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Index Signature in TypeScript with a Twist

What if I tell you that the type you specify as the key in your index signature in TypeScript is useless? This is pretty much the case today with version 2.8.3. A historical reason is behind this design and this article will cover the current quirk that you might never notice even if you are using an object with index signature for a while.

Everything is more clear with an example. So here is a code that does not compile in TypeScript:

let x: string = "x";
x = 1; // As expected, this line doesn't compile

The variable is defined to be of type string. I am using a number — it doesn’t compile. At that point, anyone who uses TypeScript agrees that it makes total sense. The user explicitly defines a variable to be a primitive, not only a primitive but a string. If I want a number to be stored in this variable, I’ll have to parse the number into a string which can be done in different ways like using x.toString(), using the string constructor (String(x)), or to concatenate the number with an empty string (“”+x). Regardless, this is known and accepted since the inception of TypeScript.

An index signature allows an object to have value accessed by an index that can be a string or a number. This is often used in JavaScript to access properties of an object. The pattern in JavaScript to create a dictionary is by using the index signature. The following code is legit in JavaScript.

var x = {};
x[123] = "Value in property 123";
x["456"] = "Value in property 456";
x[true] = "Value in property true";

In the end, the type doesn’t matter, it becomes a property of the object. For example, you can access the value 123 by using x[123] or x[“123”] and same thing for 456 with x[456] or x[“456”] and similarly with the boolean value x[true] or x[“true”]. Again, so far, so good. Where it starts to become not clear is that TypeScript lets your strongly type the index. First detail: you cannot use boolean. Only a string and a number are allowed. This is no harm because it is not pragmatic to have a boolean. The major twist is that if you define the index to be a number that you can set a string. If you specify the index to be a string, you will be able to set a number. The cherry on top is that you cannot define the index to be an union of a number or a string.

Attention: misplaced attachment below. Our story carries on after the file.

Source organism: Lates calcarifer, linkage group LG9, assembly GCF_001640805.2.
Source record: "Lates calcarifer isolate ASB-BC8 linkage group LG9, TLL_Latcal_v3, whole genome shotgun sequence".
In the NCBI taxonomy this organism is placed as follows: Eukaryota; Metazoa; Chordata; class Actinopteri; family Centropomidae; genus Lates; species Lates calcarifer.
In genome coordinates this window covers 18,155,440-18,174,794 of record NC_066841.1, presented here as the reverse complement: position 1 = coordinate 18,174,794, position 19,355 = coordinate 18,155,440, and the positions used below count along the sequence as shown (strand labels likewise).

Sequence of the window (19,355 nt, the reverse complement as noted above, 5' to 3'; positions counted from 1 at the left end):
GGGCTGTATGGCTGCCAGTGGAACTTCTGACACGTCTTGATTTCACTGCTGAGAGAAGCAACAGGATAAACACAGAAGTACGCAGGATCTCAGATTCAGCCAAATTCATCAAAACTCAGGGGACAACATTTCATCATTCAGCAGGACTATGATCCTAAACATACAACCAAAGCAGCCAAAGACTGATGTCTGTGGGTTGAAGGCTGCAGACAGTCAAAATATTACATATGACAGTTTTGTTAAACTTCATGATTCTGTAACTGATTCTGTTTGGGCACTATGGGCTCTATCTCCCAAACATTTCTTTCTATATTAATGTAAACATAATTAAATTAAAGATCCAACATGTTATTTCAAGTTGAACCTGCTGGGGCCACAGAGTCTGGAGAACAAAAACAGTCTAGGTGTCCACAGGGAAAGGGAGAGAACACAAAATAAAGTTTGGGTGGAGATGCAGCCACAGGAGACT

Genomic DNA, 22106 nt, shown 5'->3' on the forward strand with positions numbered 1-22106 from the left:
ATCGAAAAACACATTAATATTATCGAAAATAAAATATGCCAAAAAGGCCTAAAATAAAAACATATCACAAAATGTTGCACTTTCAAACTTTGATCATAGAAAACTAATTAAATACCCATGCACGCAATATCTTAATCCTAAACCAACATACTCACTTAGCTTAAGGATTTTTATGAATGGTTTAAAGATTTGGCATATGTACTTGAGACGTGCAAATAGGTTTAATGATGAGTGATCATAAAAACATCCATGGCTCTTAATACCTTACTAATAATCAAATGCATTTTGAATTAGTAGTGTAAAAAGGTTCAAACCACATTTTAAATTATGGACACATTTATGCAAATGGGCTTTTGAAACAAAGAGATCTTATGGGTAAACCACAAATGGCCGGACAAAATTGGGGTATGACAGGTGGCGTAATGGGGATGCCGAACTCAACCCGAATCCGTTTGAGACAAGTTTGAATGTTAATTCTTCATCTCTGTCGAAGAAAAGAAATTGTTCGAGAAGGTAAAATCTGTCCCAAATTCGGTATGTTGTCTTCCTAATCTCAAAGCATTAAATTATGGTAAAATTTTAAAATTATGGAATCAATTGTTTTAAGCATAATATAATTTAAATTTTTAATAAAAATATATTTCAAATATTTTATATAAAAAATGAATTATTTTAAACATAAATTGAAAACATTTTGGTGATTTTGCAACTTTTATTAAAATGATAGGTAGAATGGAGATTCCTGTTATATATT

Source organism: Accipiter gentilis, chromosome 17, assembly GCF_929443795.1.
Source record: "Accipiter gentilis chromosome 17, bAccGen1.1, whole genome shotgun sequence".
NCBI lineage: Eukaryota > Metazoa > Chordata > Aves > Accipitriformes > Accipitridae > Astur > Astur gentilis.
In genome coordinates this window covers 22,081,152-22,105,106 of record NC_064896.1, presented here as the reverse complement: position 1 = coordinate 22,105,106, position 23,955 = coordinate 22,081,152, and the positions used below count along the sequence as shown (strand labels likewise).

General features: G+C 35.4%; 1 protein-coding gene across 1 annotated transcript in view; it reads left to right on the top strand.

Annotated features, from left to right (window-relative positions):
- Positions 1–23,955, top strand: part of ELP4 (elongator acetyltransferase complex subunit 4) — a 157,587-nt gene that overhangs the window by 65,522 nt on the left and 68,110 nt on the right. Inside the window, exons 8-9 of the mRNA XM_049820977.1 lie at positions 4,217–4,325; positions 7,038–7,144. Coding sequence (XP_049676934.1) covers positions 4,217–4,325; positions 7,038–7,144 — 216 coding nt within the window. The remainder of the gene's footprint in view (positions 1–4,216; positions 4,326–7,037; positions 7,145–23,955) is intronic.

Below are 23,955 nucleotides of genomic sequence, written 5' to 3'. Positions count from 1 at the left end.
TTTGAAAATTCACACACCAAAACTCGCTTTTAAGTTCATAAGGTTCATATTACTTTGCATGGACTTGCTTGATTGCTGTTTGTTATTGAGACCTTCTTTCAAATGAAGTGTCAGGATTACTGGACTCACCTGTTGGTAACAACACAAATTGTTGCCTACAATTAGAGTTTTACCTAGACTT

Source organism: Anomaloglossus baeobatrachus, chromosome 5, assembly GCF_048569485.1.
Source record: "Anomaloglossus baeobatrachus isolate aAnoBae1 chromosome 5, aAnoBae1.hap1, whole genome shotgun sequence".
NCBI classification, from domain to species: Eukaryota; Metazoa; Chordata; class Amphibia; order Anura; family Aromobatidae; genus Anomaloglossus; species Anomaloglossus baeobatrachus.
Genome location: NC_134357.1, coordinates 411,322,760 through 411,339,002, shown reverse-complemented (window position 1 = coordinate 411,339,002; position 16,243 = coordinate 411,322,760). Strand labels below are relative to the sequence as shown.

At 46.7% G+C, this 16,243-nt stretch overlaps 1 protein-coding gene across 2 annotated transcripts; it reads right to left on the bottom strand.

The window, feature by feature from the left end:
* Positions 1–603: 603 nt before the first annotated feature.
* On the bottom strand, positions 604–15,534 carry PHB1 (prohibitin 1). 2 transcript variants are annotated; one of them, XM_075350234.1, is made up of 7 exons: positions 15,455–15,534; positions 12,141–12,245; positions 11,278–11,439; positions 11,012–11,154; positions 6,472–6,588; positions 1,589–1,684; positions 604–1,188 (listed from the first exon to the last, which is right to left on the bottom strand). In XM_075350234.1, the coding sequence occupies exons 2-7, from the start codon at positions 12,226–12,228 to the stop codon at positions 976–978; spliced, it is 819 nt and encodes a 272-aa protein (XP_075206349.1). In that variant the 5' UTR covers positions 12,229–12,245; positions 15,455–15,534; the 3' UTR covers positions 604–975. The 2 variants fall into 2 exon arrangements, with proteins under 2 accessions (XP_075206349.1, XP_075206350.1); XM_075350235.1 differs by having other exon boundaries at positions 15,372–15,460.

interface Obj { 
    [id: string]: boolean;
}
let y: Obj = {};
y["okay"] = true; // string key: legit and compile
y[123] = false; // number key: legit and compile

interface Obj2 { 
    [id: number]: boolean;
}
let y: Obj2 = {};
y["okay"] = true; // string key: legit and compile
y[123] = false; // number key: legit and compile

I was bemused by the fact that TypeScript allows me to specify the type and wasn’t respecting it. It would be a great way to ensure that no one is using the wrong type, even if at the end it doesn’t matter in term of runtime it could matter in term of consistency in your code. As mentioned, the logical signature seems to be with a union since both types are valid.

interface Obj { 
    [id: string | number]: boolean; // Won't compile!
}

The documentation of Index Signature mentions this detail:

There are two types of supported index signatures: string and number. It is possible to support both types of indexers, but the type returned from a numeric indexer must be a subtype of the type returned from the string indexer. This is because when indexing with a number, JavaScript will actually convert that to a string before indexing into an object.

This is a quirk in TypeScript because the index signature did not exist at the time the index signature was born. This reason is not documented else than in this thread I stared in the official TypeScript Github repository. Ryan Cavanaugh was patient enough to give more context around the past decision that results to the current behavior. Changing the behavior to allow a union is not yet considered by fear of confusing developers. Being more strict in term of verifying that the index is really respecting the index type can break actual code which mean that a transition phase with a deprecate warning would be required. TypeScript’s team doesn’t believe it worth the change at the moment and kudos to them to keep backward compatibility in the evolution of the language. However, this inconsistency of syntax where the user clearly identify something in a specific time and result into behaving differently is a long term issue that should be addressed. Hopefully you understand that the type of the index is useless at the moment and you can be free to use whatever you want… but not a union of them.

If you like my article, think to buy my annual book, professionally edited by a proofreader. directly from me or on Amazon. I also wrote a TypeScript book called Holistic TypeScript

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